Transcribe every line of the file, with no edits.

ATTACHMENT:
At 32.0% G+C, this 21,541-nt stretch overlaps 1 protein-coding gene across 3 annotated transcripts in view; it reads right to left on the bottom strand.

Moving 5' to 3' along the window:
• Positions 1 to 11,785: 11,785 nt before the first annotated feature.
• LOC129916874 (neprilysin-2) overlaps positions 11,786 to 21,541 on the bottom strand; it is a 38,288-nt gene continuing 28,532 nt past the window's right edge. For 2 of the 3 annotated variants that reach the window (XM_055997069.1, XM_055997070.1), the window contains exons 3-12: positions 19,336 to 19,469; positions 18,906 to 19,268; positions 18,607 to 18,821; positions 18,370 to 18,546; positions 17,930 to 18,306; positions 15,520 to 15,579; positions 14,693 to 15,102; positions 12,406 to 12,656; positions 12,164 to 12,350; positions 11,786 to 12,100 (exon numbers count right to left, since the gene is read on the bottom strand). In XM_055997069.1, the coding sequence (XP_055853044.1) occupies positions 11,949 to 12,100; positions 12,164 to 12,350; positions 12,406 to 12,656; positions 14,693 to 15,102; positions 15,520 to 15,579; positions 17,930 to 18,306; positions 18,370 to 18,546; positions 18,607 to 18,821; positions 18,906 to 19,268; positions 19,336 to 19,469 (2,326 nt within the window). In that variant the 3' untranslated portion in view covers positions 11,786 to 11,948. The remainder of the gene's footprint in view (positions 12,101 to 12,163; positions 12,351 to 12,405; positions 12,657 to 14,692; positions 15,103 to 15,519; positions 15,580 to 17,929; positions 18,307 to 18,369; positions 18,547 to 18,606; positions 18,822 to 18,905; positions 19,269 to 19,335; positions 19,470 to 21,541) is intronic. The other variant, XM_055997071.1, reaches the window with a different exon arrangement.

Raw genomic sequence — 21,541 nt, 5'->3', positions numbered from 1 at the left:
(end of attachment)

At 32.0% G+C, this 21,541-nt stretch overlaps 1 protein-coding gene across 3 annotated transcripts in view; it reads right to left on the bottom strand.

Moving 5' to 3' along the window:
• Positions 1 to 11,785: 11,785 nt before the first annotated feature.
• LOC129916874 (neprilysin-2) overlaps positions 11,786 to 21,541 on the bottom strand; it is a 38,288-nt gene continuing 28,532 nt past the window's right edge. For 2 of the 3 annotated variants that reach the window (XM_055997069.1, XM_055997070.1), the window contains exons 3-12: positions 19,336 to 19,469; positions 18,906 to 19,268; positions 18,607 to 18,821; positions 18,370 to 18,546; positions 17,930 to 18,306; positions 15,520 to 15,579; positions 14,693 to 15,102; positions 12,406 to 12,656; positions 12,164 to 12,350; positions 11,786 to 12,100 (exon numbers count right to left, since the gene is read on the bottom strand). In XM_055997069.1, the coding sequence (XP_055853044.1) occupies positions 11,949 to 12,100; positions 12,164 to 12,350; positions 12,406 to 12,656; positions 14,693 to 15,102; positions 15,520 to 15,579; positions 17,930 to 18,306; positions 18,370 to 18,546; positions 18,607 to 18,821; positions 18,906 to 19,268; positions 19,336 to 19,469 (2,326 nt within the window). In that variant the 3' untranslated portion in view covers positions 11,786 to 11,948. The remainder of the gene's footprint in view (positions 12,101 to 12,163; positions 12,351 to 12,405; positions 12,657 to 14,692; positions 15,103 to 15,519; positions 15,580 to 17,929; positions 18,307 to 18,369; positions 18,547 to 18,606; positions 18,822 to 18,905; positions 19,269 to 19,335; positions 19,470 to 21,541) is intronic. The other variant, XM_055997071.1, reaches the window with a different exon arrangement.

Raw genomic sequence — 21,541 nt, 5'->3', positions numbered from 1 at the left: